October 01, 2018

John Rendina ’86, a business administration and marketing major, initially intended to sponsor two Susquehanna student interns this past summer at Seneca Insurance Companies, the Manhattan-based insurer where he is the senior vice president in charge of U.S. operations.

But after he and his CEO, Marc Wolin, met the potential candidates, they agreed to do more. “They were so impressive we had to have three,” Rendina says of the trio of seniors -finance majors Brittny Evangelista of Brooklyn and Jeanmarie Myer of Ronkonkoma, N.Y., and business data science major Kristopher West of Roselle, N.J.

“And every day they made me proud to be working with them,” Rendina adds.

“Mr. Rendina really took us under his wing and made sure we got everything we wanted out of our internships,” says Myer.

The internships were just the latest example of Rendina giving back to SU and the Sigmund Weis School of Business -a practice that began soon after he graduated, with his participation in college recruiting nights.

Explains Rendina, who transferred from Fairleigh Dickinson University to Susquehanna prior to his junior year: “Susquehanna quickly became a second home, a second family that I can always depend upon for guidance, jobs, recommendations and second opinions. It gave me the academic, personal and professional skills to succeed in life.”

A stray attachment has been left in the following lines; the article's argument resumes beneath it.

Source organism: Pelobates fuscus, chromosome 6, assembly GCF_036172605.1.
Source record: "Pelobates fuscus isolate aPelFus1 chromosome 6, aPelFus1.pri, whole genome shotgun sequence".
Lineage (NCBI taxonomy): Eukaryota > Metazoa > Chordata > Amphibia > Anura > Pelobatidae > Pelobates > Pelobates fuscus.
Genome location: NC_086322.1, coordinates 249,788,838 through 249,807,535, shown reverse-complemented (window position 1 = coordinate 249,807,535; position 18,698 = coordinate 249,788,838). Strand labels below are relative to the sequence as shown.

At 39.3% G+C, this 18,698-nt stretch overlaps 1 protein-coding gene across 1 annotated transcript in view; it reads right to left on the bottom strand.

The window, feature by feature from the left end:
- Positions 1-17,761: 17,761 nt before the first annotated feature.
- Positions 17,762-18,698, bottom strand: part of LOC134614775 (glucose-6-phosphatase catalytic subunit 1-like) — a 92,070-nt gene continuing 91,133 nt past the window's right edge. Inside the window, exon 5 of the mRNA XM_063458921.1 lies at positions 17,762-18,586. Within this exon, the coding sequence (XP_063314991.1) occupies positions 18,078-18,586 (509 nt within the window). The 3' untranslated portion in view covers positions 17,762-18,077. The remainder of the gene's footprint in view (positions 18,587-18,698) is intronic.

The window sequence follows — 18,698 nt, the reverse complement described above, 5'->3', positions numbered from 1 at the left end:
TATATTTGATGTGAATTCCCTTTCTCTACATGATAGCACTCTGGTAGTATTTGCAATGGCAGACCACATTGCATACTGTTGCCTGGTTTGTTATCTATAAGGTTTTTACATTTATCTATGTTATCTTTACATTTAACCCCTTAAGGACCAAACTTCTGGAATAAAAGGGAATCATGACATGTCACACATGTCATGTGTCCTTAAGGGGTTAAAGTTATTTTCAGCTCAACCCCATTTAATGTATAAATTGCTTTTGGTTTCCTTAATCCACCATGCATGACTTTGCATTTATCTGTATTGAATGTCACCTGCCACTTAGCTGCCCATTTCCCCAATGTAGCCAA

Among his strongest influences were the Phi Mu Delta service fraternity, whose members are still “incredibly good friends,” and his mentor, the late Larry Isaacs ’43, retired business executive, former business school professor and vice chair emeritus of Susquehanna’s Board of Trustees.

After graduation, the insurance industry was a natural career goal for Rendina. His mother, Nancy, was a writer/editor for A.M. Best, the insurance-rating agency, and his godfather was an executive vice president for Traveler’s Insurance. Besides Seneca, he has worked for and held leadership positions with several insurance firms during the past 32 years.

This past February, Rendina spent a week at Susquehanna as a guest lecturer teaching various business classes and meeting with students. He also set up a web visit from a venture capital executive to talk to entrepreneurship students.

Rendina credits his desire to give back to Susquehanna to Isaacs. “Not only was Larry Isaacs my academic advisor, but he was my career and life coach who was instrumental in getting me internships and landing some of my earlier jobs,” he says. “Without his guidance, friendship and support, I don’t think I’d be where I am today.”